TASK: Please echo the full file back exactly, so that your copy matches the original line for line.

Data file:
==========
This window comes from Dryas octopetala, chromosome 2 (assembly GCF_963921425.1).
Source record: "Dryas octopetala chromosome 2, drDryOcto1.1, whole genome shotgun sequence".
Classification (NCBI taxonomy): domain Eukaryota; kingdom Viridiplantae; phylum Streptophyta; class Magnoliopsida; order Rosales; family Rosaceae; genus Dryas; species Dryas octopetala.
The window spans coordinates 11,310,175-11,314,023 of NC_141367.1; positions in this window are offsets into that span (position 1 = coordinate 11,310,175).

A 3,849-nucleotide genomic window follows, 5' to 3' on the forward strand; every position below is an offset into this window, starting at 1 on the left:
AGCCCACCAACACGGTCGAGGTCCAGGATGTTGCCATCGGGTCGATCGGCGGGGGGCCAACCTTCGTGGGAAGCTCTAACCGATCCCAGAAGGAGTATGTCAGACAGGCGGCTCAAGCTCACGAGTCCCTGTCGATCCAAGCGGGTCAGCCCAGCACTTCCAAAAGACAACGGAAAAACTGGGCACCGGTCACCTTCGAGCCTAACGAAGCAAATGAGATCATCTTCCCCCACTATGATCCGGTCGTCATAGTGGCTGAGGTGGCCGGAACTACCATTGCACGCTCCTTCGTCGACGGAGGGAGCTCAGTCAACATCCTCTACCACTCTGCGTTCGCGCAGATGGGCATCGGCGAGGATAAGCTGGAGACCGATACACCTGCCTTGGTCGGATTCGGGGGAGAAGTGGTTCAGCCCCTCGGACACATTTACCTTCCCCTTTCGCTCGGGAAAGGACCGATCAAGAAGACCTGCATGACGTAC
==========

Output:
This window comes from Dryas octopetala, chromosome 2 (assembly GCF_963921425.1).
Source record: "Dryas octopetala chromosome 2, drDryOcto1.1, whole genome shotgun sequence".
Classification (NCBI taxonomy): domain Eukaryota; kingdom Viridiplantae; phylum Streptophyta; class Magnoliopsida; order Rosales; family Rosaceae; genus Dryas; species Dryas octopetala.
The window spans coordinates 11,310,175-11,314,023 of NC_141367.1; positions in this window are offsets into that span (position 1 = coordinate 11,310,175).

A 3,849-nucleotide genomic window follows, 5' to 3' on the forward strand; every position below is an offset into this window, starting at 1 on the left:
AGCCCACCAACACGGTCGAGGTCCAGGATGTTGCCATCGGGTCGATCGGCGGGGGGCCAACCTTCGTGGGAAGCTCTAACCGATCCCAGAAGGAGTATGTCAGACAGGCGGCTCAAGCTCACGAGTCCCTGTCGATCCAAGCGGGTCAGCCCAGCACTTCCAAAAGACAACGGAAAAACTGGGCACCGGTCACCTTCGAGCCTAACGAAGCAAATGAGATCATCTTCCCCCACTATGATCCGGTCGTCATAGTGGCTGAGGTGGCCGGAACTACCATTGCACGCTCCTTCGTCGACGGAGGGAGCTCAGTCAACATCCTCTACCACTCTGCGTTCGCGCAGATGGGCATCGGCGAGGATAAGCTGGAGACCGATACACCTGCCTTGGTCGGATTCGGGGGAGAAGTGGTTCAGCCCCTCGGACACATTTACCTTCCCCTTTCGCTCGGGAAAGGACCGATCAAGAAGACCTGCATGACGTAC